The income produced over the next year and a half (admittedly less than that of my Somersworth location but enough to validate the business plan) was sufficient for us to look at a second location. We expanded our rental enterprise into the town of Bennington VT. We purchased a 200 year-old historic inn there with 6 bedrooms and wall-to-wall wood paneling. We renovated that home as well, putting in new carpet, a hottub, and a gorgeous brand-new bar room. The purchase price was $529,000 and we had around $100,000 in the renovations.
With three properties now under my/our belt, a major snag now became apparent: time.
Short term rentals are fun & exciting investments. But they are certainly not passive! And being the primary manager of the end-to-end experience, I began to get overwhelmed with the process of managing three (3) entirely unique properties – a herculean effort which comes with three different cleaning staffs, three sets of maintenance personnel, three times the number of guest communications, three times the number of recurring deliveries of soap, shampoo, and everything else! It was time for a property management company!
Only, here’s the rub: property management companies for short term rentals are few and far between.
I looked around and, surprisingly, no such company existed in New Hampshire. Well, having managed Airbnbs for over 10 years at this point, I felt pretty well suited to build such a company. I smelled opportunity!
I assembled a team (easier said than done by the way), and began training them in the ways of effective short-term property management. Within 12 months, I was virtually hands-off and the team was handling the management. It wasn’t all sunshine and rainbows to get there, but every challenge can be overcome and every speedbump navigated around. We called this company “ManagedBNB” – because a business like this needs a name to speak for itself. I personally hate companies where you need to guess what they do.
With the short-term rental empire now fairly operationalized and turning more passive each day, I felt good about where things were. But fate sometimes can throw opportunities your direction in curious ways.
In 2022, my sister-in-law sent me a text message joking with me. I don’t recall the exact wording, but it was something akin to “hey, this place is ridiculous. You should buy it! haha”
I clicked the Zillow link and was mesmerized. A home in Morrisville VT with every possible trapping and amenity known to man! It boasted multiple hottubs, an indoor pool, a movie theater, two kitchens, 12 bedrooms, and enough space to host 50+ people. I clicked the link to request a showing immediately.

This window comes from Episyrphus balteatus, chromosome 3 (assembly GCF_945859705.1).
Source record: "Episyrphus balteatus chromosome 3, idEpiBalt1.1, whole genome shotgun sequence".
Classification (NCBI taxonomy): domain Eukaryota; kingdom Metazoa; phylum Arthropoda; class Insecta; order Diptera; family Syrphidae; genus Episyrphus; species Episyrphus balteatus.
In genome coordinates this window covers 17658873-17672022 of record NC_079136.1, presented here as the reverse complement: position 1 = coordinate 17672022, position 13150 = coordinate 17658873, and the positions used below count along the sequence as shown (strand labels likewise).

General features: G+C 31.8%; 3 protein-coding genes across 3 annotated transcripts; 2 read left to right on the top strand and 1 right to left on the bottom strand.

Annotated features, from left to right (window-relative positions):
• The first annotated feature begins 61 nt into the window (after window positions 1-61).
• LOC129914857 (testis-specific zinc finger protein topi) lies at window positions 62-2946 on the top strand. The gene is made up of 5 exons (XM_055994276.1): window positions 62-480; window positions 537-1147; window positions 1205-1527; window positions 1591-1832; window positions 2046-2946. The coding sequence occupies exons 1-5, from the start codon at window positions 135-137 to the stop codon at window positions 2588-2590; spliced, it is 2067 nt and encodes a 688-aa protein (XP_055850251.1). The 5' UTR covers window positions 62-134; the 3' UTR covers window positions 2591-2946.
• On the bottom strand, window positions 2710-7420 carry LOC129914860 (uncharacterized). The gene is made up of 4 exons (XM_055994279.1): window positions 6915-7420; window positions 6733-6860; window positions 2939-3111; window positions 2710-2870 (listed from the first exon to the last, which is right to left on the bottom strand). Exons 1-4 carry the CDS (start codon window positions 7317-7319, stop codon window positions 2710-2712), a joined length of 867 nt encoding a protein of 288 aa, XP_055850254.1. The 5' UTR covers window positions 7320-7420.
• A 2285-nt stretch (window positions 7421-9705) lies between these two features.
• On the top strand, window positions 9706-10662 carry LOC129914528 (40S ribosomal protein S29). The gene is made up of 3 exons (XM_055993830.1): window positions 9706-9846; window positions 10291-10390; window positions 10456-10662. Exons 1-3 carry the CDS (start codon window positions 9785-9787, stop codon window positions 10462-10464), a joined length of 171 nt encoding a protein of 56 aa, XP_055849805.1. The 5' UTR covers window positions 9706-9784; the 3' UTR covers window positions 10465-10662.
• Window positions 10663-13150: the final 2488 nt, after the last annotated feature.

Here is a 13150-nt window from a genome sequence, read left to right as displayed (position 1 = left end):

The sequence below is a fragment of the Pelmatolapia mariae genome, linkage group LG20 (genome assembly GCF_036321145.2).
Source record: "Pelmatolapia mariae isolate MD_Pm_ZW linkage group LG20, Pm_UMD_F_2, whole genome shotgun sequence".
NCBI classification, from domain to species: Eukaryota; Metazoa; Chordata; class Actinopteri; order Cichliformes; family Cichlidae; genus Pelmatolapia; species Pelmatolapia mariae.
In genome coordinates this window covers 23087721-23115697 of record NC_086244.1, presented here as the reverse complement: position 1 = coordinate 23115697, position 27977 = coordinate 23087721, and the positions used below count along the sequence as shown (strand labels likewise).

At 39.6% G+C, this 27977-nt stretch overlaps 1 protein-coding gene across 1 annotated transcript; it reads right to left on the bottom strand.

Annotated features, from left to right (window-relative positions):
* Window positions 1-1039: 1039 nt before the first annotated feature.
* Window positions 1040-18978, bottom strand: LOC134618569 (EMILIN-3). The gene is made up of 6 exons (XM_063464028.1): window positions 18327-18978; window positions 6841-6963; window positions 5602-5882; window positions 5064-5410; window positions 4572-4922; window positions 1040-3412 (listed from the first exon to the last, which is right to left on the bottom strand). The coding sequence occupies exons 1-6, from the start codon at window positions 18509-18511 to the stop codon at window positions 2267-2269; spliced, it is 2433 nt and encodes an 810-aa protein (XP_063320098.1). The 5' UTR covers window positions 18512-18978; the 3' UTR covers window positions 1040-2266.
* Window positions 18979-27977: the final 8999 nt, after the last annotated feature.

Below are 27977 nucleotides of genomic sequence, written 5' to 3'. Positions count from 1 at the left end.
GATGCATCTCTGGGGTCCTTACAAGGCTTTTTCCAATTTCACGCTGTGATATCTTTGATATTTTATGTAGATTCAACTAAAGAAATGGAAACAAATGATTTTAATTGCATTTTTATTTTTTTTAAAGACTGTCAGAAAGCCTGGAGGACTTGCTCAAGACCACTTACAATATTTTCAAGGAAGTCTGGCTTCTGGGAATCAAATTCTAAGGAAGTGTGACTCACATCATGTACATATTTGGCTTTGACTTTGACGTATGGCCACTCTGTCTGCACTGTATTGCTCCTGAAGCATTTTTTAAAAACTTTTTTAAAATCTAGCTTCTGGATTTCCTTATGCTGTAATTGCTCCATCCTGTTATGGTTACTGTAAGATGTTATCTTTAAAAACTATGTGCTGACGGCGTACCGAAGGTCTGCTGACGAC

After driving up to Vermont with my family the next day, we toured the house. It was every inch as terrific as the pictures showed. It is the only home in my entire life for which I’ve ever made an offer to the real estate agent on the spot, while in the house during the initial tour. This place had to be mine. I didn’t even haggle; I offered asking price.
Now with four properties in my real estate portfolio, things slowed down a bit…
Just kidding. I had become a bit addicted. Real estate was now in my blood. I used the new rental revenues coming in to continue to feed my IBC policies. This was my new pattern! When my IBC ‘bank’ became large enough to capitalize a new purchase, I bought more real estate again.
In 2023, along with some dear friends and colleagues, I purchased a lake house in Milton, New Hampshire (www.RentThreePonds.com). And at the tail end of that same year I also purchased a 9-unit in Manchester NH, attempting to break into the multi-family rental market.
Real estate is a fun, and exciting asset class because it has so many opportunities. You can fix-and-flip for a quick profit. You can rent long-term. You can rent short term … or even mid-term. As for me, my goal is PASSIVE investing. Leverage the asset to creative passive cashflow. To that end, going forward my aim is to invest further in the multi-family asset class. My primary financial goal, as Robert Kiyosaki famously advocates, is to have my passive income exceed my monthly expenses. Only then does one have financial freedom. Real estate, I’ve found from personal experience, is a crucial key on one’s journey to financial freedom.